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SUNDAY TIMES VICTORY Gambling sites forced to stop luring children

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Britain’s betting industry faces its biggest crackdown on child gambling, with the regulator demanding operators pull hundreds of casino games from their websites after a Sunday Times investigation.

The Gambling Commission and the Advertising Standards Authority (ASA) have joined forces to order online operators to “immediately” remove controversial games that appeal to children.

The games, which use favourite cartoons and characters including Peter Pan, Moon Princess and Jack and the Beanstalk, were exposed this month by the newspaper’s investigation. The stakes are between 1p and £600.

About 450,000 children are gambling in England and Wales every week — more than those who smoke or take drugs — and there is mounting concern of a generation of young people becoming hooked on betting games. Experts say a key risk for children who become problem gamblers is playing online betting games for free.

Lord Sugar, who has called for restrictions on gambling advertising, said: “This is a good move and they must follow it through. We must stop encouraging a gambling culture among young people.”

A four-page letter sent on Friday to more than 450 online gambling operators, including William Hill, 888 and Bet365, demands the removal of the games. The ASA and Gambling Commission letter says the games are classified as advertisements and must comply with Committee of Advertising Practice (CAP) rules, which prohibit gambling marketing material of “particular appeal” to children.

The letter, which is also signed by the heads of the CAP and the Remote Gambling Association, which represents operators in the online market, said the casino games for over-18s that had been highlighted were “unacceptable”.

It adds: “The use of particular colours, cartoon and comic book images, animals, child and youth-orientated references and names of games such as Piggy Payout, Fluffy Favourites, Pirate Princess and Jack and the Beanstalk are likely, alone or in combination, to enhance appeal to under-18s.”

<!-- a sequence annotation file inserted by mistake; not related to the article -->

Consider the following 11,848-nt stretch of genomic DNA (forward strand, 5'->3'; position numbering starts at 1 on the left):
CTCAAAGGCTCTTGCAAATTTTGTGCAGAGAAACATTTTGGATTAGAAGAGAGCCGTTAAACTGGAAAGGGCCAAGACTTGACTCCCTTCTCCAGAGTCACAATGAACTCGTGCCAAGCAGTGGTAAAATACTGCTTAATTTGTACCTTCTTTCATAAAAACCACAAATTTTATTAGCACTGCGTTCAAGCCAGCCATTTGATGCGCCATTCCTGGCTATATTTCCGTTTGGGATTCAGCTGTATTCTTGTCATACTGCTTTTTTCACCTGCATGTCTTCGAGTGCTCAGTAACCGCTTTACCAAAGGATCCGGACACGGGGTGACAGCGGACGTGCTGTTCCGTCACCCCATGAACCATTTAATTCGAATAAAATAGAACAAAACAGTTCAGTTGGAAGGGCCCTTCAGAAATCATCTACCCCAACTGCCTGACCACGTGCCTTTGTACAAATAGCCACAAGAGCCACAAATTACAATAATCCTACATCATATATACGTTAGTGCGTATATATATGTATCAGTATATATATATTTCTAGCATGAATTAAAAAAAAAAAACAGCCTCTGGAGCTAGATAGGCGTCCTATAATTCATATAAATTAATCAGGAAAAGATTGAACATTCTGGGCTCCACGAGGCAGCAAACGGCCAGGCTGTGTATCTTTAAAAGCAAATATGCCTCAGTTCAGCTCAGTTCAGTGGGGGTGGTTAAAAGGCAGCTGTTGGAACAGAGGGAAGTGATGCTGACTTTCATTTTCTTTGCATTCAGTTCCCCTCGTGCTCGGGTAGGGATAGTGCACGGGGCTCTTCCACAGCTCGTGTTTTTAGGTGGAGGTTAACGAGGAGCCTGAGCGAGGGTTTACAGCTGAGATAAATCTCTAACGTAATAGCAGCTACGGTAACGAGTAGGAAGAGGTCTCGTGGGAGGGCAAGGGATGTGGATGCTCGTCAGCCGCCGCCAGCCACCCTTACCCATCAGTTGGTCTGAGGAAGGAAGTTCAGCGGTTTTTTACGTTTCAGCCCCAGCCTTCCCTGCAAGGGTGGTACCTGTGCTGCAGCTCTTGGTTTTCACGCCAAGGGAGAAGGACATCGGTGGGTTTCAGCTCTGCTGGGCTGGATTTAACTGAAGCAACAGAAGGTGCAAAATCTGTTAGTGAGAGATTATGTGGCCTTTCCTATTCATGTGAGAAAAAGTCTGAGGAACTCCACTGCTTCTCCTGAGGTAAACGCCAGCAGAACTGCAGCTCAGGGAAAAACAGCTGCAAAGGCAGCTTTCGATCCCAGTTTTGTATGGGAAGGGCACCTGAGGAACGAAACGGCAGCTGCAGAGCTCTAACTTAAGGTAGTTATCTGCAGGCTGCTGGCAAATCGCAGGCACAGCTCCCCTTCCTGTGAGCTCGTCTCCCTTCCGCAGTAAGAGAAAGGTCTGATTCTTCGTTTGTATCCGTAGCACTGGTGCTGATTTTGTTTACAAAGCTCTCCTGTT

It said the operators would face the threat of sanctions unless the games were removed.

The games can be viewed without age-verification checks on the operators’ websites and in many cases are playable for “fun”.

Tom Watson, the shadow culture secretary, said: “The Sunday Times should be congratulated for uncovering the extent to which online games are aimed at children. Regulators have finally been forced to act as a result of its outstanding journalism. They should have taken steps to end this practice earlier.”

The government is also reviewing the maximum £100 betting stakes on fixed-odds betting terminals, the controversial machines in bookmakers described as the “crack cocaine” of gambling.

The Campaign for Fairer Gambling said it was “outrageous” the industry had been allowed to promote games that obviously appealed to children.

The industry denies deliberately targeting children and says robust age-verification checks stop under-18s playing for money.

William Hill said it welcomed the move. Bet365 did not respond to a request for comment, while 888 said it was reviewing the letter.

The Gambling Commission has requested its expert adviser, the Responsible Gambling Strategy Board, to examine the relationship between children and gambling.



Next step: Lootboxes?!!


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Finally. I'm getting sick of all this degeneracy going unchecked so that some immoral companies can make some more money for their shareholders and board members.

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